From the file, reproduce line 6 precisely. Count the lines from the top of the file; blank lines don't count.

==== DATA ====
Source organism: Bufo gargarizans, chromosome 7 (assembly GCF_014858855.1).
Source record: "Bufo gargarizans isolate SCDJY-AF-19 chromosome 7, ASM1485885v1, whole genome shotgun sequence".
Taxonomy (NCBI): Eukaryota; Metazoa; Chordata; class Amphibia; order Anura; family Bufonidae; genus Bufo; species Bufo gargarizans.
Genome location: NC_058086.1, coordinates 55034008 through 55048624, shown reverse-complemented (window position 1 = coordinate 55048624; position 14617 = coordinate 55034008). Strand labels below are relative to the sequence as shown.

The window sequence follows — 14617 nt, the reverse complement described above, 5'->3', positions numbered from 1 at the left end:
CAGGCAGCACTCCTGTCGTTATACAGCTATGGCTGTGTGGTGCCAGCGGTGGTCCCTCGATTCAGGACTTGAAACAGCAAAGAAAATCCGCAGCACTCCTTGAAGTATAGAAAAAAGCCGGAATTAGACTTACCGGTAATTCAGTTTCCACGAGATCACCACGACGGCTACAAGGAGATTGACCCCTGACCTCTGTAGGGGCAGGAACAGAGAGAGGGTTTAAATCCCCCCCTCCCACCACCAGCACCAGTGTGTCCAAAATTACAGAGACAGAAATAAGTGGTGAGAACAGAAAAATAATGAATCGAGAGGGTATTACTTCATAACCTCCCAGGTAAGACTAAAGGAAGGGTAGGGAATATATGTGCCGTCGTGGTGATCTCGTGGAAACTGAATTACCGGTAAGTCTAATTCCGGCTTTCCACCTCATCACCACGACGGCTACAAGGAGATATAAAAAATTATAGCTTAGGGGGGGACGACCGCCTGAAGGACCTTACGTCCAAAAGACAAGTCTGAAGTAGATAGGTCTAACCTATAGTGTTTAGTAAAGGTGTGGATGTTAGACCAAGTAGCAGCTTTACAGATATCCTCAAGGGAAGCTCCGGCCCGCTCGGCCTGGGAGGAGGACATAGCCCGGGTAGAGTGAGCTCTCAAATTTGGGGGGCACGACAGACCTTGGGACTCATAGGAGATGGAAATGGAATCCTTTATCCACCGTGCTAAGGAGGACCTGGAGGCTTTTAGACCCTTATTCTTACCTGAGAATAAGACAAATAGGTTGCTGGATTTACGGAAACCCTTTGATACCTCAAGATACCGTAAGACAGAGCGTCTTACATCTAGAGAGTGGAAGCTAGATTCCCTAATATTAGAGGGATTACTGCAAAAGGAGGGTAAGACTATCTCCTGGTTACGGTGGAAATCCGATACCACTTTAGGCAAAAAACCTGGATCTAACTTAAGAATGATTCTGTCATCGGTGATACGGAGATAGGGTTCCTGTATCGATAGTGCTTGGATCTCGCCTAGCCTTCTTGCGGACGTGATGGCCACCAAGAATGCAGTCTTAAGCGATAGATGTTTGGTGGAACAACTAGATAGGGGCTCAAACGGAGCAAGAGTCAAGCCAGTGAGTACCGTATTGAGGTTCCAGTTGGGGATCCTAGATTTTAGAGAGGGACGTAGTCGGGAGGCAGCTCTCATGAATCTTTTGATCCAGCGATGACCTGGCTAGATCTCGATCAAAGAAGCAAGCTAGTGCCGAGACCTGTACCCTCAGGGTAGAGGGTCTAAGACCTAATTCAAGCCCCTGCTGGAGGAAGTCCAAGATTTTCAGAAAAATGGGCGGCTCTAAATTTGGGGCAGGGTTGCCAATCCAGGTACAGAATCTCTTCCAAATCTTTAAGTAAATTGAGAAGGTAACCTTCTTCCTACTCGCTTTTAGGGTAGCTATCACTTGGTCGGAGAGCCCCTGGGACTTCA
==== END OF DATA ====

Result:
CAGGCAGCACTCCTGTCGTTATACAGCTATGGCTGTGTGGTGCCAGCGGTGGTCCCTCGATTCAGGACTTGAAACAGCAAAGAAAATCCGCAGCACTCCTTGAAGTATAGAAAAAAGCCGGAATTAGACTTACCGGTAATTCAGTTTCCACGAGATCACCACGACGGCTACAAGGAGATTGACCCCTGACCTCTGTAGGGGCAGGAACAGAGAGAGGGTTTAAATCCCCCCCTCCCACCACCAGCACCAGTGTGTCCAAAATTACAGAGACAGAAATAAGTGGTGAGAACAGAAAAATAATGAATCGAGAGGGTATTACTTCATAACCTCCCAGGTAAGACTAAAGGAAGGGTAGGGAATATATGTGCCGTCGTGGTGATCTCGTGGAAACTGAATTACCGGTAAGTCTAATTCCGGCTTTCCACCTCATCACCACGACGGCTACAAGGAGATATAAAAAATTATAGCTTAGGGGGGGACGACCGCCTGAAGGACCTTACGTCCAAAAGACAAGTCTGAAGTAGATAGGTCTAACCTATAGTGTTTAGTAAAGGTGTGGATGTTAGACCAAGTAGCAGCTTTACAGATATCCTCAAGGGAAGCTCCGGCCCGCTCGGCCTGGGAGGAGGACATAGCCCGGGTAGAGTGAGCTCTCAAATTTGGGGGGCACGACAGACCTTGGGACTCATAGGAGATGGAAATGGAATCCTTTATCCACCGTGCTAAGGAGGACCTGGAGGCTTTTAGACCCTTATTCTTACCTGAGAATAAGACAAATAGGTTGCTGGATTTACGGAAACCCTTTGATACCTCAAGATACCGTAAGACAGAGCGTCTTACATCTAGAGAGTGGAAGCTAGATTCCCTAATATTAGAGGGATTACTGCAAAAGGAGGGTAAGACTATCTCCTGGTTACGGTGGAAATCCGATACCACTTTAGGCAAAAAACCTGGATCTAACTTAAGAATGATTCTGTCATCGGTGATACGGAGATAGGGTTCCTGTATCGATAGTGCTTGGATCTCGCCTAGCCTTCTTGCGGACGTGATGGCCACCAAGAATGCAGTCTTAAGCGATAGATGTTTGGTGGAACAACTAGATAGGGGCTCAAACGGAGCAAGAGTCAAGCCAGTGAGTACCGTATTGAGGTTCCAGTTGGGGATCCTAGATTTTAGAGAGGGACGTAGTCGGGAGGCAGCTCTCATGAATCTTTTGATCCAGCGATGACCTGGCTAGATCTCGATCAAAGAAGCAAGCTAGTGCCGAGACCTGTACCCTCAGGGTAGAGGGTCTAAGACCTAATTCAAGCCCCTGCTGGAGGAAGTCCAAGATTTTCAGAAAAATGGGCGGCTCTAAATTTGGGGCAGGGTTGCCAATCCAGGTACAGAATCTCTTCCAAATCTTTAAGTAAATTGAGAAGGTAACCTTCTTCCTACTCGCTTTTAGGGTAGCTATCACTTGGTCGGAGAGCCCCTGGGACTTCA